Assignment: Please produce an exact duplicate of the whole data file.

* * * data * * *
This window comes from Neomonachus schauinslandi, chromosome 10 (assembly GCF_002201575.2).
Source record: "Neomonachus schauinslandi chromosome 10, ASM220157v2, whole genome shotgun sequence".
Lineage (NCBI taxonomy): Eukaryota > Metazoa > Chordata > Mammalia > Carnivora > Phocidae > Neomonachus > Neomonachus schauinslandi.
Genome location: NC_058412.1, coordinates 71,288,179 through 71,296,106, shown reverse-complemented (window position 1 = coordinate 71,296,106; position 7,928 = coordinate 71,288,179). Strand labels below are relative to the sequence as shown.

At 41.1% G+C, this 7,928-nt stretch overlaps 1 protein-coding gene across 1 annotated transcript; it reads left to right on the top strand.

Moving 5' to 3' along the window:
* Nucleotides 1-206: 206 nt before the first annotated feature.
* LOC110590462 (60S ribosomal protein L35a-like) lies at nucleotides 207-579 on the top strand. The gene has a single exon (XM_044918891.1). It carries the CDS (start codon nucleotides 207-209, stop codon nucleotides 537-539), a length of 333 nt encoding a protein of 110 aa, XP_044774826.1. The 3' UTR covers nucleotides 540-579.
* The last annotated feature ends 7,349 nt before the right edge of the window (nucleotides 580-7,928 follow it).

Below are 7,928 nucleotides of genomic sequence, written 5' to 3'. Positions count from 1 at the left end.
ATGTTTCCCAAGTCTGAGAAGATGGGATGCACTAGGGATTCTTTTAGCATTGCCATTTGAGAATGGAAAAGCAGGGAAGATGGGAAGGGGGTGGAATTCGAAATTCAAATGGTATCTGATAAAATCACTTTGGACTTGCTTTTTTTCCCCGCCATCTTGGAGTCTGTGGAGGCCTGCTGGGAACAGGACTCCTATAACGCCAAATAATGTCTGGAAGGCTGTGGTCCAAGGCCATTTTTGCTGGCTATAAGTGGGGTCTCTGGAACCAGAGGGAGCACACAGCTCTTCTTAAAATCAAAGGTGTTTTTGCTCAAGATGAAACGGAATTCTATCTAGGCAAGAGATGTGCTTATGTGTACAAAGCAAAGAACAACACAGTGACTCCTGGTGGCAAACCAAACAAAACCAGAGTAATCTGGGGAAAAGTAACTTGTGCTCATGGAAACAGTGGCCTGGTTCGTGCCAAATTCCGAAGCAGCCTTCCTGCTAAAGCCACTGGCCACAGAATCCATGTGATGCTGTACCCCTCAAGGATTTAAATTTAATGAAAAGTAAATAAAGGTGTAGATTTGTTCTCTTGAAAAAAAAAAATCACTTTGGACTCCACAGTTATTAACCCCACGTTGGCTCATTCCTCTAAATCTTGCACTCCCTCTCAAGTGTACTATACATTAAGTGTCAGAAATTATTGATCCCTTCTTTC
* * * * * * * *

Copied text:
This window comes from Neomonachus schauinslandi, chromosome 10 (assembly GCF_002201575.2).
Source record: "Neomonachus schauinslandi chromosome 10, ASM220157v2, whole genome shotgun sequence".
Lineage (NCBI taxonomy): Eukaryota > Metazoa > Chordata > Mammalia > Carnivora > Phocidae > Neomonachus > Neomonachus schauinslandi.
Genome location: NC_058412.1, coordinates 71,288,179 through 71,296,106, shown reverse-complemented (window position 1 = coordinate 71,296,106; position 7,928 = coordinate 71,288,179). Strand labels below are relative to the sequence as shown.

At 41.1% G+C, this 7,928-nt stretch overlaps 1 protein-coding gene across 1 annotated transcript; it reads left to right on the top strand.

Moving 5' to 3' along the window:
* Nucleotides 1-206: 206 nt before the first annotated feature.
* LOC110590462 (60S ribosomal protein L35a-like) lies at nucleotides 207-579 on the top strand. The gene has a single exon (XM_044918891.1). It carries the CDS (start codon nucleotides 207-209, stop codon nucleotides 537-539), a length of 333 nt encoding a protein of 110 aa, XP_044774826.1. The 3' UTR covers nucleotides 540-579.
* The last annotated feature ends 7,349 nt before the right edge of the window (nucleotides 580-7,928 follow it).

Below are 7,928 nucleotides of genomic sequence, written 5' to 3'. Positions count from 1 at the left end.
ATGTTTCCCAAGTCTGAGAAGATGGGATGCACTAGGGATTCTTTTAGCATTGCCATTTGAGAATGGAAAAGCAGGGAAGATGGGAAGGGGGTGGAATTCGAAATTCAAATGGTATCTGATAAAATCACTTTGGACTTGCTTTTTTTCCCCGCCATCTTGGAGTCTGTGGAGGCCTGCTGGGAACAGGACTCCTATAACGCCAAATAATGTCTGGAAGGCTGTGGTCCAAGGCCATTTTTGCTGGCTATAAGTGGGGTCTCTGGAACCAGAGGGAGCACACAGCTCTTCTTAAAATCAAAGGTGTTTTTGCTCAAGATGAAACGGAATTCTATCTAGGCAAGAGATGTGCTTATGTGTACAAAGCAAAGAACAACACAGTGACTCCTGGTGGCAAACCAAACAAAACCAGAGTAATCTGGGGAAAAGTAACTTGTGCTCATGGAAACAGTGGCCTGGTTCGTGCCAAATTCCGAAGCAGCCTTCCTGCTAAAGCCACTGGCCACAGAATCCATGTGATGCTGTACCCCTCAAGGATTTAAATTTAATGAAAAGTAAATAAAGGTGTAGATTTGTTCTCTTGAAAAAAAAAAATCACTTTGGACTCCACAGTTATTAACCCCACGTTGGCTCATTCCTCTAAATCTTGCACTCCCTCTCAAGTGTACTATACATTAAGTGTCAGAAATTATTGATCCCTTCTTTC